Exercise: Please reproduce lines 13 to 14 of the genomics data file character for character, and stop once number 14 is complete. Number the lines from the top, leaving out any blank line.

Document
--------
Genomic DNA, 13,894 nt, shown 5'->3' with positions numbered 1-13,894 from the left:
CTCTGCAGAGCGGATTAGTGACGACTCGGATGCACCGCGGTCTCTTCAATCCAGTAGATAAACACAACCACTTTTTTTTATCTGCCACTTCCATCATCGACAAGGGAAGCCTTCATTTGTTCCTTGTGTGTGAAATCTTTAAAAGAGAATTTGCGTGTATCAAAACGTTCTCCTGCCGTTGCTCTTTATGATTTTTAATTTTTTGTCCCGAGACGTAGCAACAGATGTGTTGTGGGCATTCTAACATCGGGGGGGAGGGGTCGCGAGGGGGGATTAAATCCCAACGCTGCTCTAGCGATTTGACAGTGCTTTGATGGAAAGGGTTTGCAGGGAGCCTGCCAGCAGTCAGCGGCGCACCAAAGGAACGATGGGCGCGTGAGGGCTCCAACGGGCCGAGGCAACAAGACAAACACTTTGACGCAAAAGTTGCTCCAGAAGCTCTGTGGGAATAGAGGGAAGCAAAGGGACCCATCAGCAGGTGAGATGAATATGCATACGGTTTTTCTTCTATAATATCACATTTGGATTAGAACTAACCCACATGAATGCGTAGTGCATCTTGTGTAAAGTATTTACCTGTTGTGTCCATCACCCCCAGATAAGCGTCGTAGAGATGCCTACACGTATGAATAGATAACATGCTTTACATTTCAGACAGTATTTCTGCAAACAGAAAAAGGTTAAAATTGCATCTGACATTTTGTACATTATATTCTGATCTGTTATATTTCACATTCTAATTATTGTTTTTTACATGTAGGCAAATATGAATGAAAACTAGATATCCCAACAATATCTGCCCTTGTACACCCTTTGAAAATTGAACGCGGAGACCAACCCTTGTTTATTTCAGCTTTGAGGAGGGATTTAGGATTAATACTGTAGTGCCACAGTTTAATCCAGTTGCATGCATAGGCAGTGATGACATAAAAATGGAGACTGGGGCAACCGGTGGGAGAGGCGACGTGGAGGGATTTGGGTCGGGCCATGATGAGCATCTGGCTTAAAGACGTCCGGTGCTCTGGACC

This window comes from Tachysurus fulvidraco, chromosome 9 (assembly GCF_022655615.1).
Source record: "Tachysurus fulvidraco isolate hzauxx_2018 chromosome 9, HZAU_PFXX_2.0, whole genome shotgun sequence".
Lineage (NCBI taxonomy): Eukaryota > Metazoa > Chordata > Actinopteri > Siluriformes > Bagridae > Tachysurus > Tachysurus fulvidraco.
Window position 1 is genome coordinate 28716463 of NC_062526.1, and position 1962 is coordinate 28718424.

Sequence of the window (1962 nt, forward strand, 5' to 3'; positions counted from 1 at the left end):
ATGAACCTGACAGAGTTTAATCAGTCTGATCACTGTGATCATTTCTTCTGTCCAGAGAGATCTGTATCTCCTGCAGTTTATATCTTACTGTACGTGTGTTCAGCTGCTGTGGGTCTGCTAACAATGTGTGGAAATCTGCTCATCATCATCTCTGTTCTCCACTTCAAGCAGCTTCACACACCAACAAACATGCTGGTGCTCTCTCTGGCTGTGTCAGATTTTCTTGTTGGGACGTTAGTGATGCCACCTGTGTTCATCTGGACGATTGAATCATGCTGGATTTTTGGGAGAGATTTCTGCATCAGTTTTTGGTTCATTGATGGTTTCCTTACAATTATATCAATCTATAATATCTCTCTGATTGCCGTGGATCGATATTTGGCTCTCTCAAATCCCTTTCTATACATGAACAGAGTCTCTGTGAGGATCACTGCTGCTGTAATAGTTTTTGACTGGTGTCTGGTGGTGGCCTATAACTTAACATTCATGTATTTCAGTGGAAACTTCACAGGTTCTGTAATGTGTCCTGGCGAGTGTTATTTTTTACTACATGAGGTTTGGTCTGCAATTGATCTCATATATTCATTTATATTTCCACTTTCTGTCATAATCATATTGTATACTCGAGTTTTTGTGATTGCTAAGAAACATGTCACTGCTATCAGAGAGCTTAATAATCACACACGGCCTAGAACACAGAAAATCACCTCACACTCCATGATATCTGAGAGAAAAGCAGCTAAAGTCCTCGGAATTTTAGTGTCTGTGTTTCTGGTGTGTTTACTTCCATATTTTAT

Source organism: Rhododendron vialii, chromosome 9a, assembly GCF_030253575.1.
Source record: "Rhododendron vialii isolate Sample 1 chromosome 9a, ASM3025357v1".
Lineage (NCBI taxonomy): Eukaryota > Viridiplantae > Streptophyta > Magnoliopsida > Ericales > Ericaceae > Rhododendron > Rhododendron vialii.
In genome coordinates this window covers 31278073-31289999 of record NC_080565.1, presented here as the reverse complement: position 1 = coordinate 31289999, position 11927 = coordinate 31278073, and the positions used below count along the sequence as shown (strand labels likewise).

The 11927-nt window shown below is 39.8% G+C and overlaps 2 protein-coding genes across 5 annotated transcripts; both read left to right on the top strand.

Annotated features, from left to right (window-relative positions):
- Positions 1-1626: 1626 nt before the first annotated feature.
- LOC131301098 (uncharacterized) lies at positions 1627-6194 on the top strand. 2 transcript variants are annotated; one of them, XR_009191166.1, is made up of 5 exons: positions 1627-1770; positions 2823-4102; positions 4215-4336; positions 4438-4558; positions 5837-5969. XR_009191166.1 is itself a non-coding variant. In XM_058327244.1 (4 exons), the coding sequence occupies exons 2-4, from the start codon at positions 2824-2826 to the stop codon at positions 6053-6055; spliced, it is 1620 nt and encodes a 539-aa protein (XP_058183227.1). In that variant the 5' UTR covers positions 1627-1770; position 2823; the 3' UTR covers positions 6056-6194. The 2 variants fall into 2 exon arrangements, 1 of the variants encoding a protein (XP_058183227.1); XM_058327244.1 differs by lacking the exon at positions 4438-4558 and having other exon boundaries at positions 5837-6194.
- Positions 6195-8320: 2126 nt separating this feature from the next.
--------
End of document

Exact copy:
The 11927-nt window shown below is 39.8% G+C and overlaps 2 protein-coding genes across 5 annotated transcripts; both read left to right on the top strand.

Annotated features, from left to right (window-relative positions):